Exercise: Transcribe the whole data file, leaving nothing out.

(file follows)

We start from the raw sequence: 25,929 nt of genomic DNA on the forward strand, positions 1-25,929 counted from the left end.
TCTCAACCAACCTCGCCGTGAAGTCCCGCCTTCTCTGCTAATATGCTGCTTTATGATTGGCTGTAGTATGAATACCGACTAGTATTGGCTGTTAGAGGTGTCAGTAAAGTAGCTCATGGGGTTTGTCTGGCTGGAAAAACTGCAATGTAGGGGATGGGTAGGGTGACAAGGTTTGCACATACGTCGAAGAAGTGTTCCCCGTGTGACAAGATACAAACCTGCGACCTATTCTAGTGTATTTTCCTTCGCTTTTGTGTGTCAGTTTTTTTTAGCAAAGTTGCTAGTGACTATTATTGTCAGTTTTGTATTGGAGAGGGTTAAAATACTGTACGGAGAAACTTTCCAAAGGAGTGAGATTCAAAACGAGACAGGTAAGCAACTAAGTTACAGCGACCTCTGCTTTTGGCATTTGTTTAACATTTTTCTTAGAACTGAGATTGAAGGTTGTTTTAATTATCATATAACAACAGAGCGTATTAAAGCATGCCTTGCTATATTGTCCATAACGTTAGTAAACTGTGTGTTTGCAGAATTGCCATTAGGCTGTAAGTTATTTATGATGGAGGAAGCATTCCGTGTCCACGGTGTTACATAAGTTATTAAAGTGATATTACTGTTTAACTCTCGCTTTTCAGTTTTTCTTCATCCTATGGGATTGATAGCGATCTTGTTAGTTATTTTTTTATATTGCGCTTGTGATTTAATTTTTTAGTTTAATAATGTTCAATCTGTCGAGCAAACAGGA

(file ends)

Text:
We start from the raw sequence: 25,929 nt of genomic DNA on the forward strand, positions 1-25,929 counted from the left end.
TCTCAACCAACCTCGCCGTGAAGTCCCGCCTTCTCTGCTAATATGCTGCTTTATGATTGGCTGTAGTATGAATACCGACTAGTATTGGCTGTTAGAGGTGTCAGTAAAGTAGCTCATGGGGTTTGTCTGGCTGGAAAAACTGCAATGTAGGGGATGGGTAGGGTGACAAGGTTTGCACATACGTCGAAGAAGTGTTCCCCGTGTGACAAGATACAAACCTGCGACCTATTCTAGTGTATTTTCCTTCGCTTTTGTGTGTCAGTTTTTTTTAGCAAAGTTGCTAGTGACTATTATTGTCAGTTTTGTATTGGAGAGGGTTAAAATACTGTACGGAGAAACTTTCCAAAGGAGTGAGATTCAAAACGAGACAGGTAAGCAACTAAGTTACAGCGACCTCTGCTTTTGGCATTTGTTTAACATTTTTCTTAGAACTGAGATTGAAGGTTGTTTTAATTATCATATAACAACAGAGCGTATTAAAGCATGCCTTGCTATATTGTCCATAACGTTAGTAAACTGTGTGTTTGCAGAATTGCCATTAGGCTGTAAGTTATTTATGATGGAGGAAGCATTCCGTGTCCACGGTGTTACATAAGTTATTAAAGTGATATTACTGTTTAACTCTCGCTTTTCAGTTTTTCTTCATCCTATGGGATTGATAGCGATCTTGTTAGTTATTTTTTTATATTGCGCTTGTGATTTAATTTTTTAGTTTAATAATGTTCAATCTGTCGAGCAAACAGGA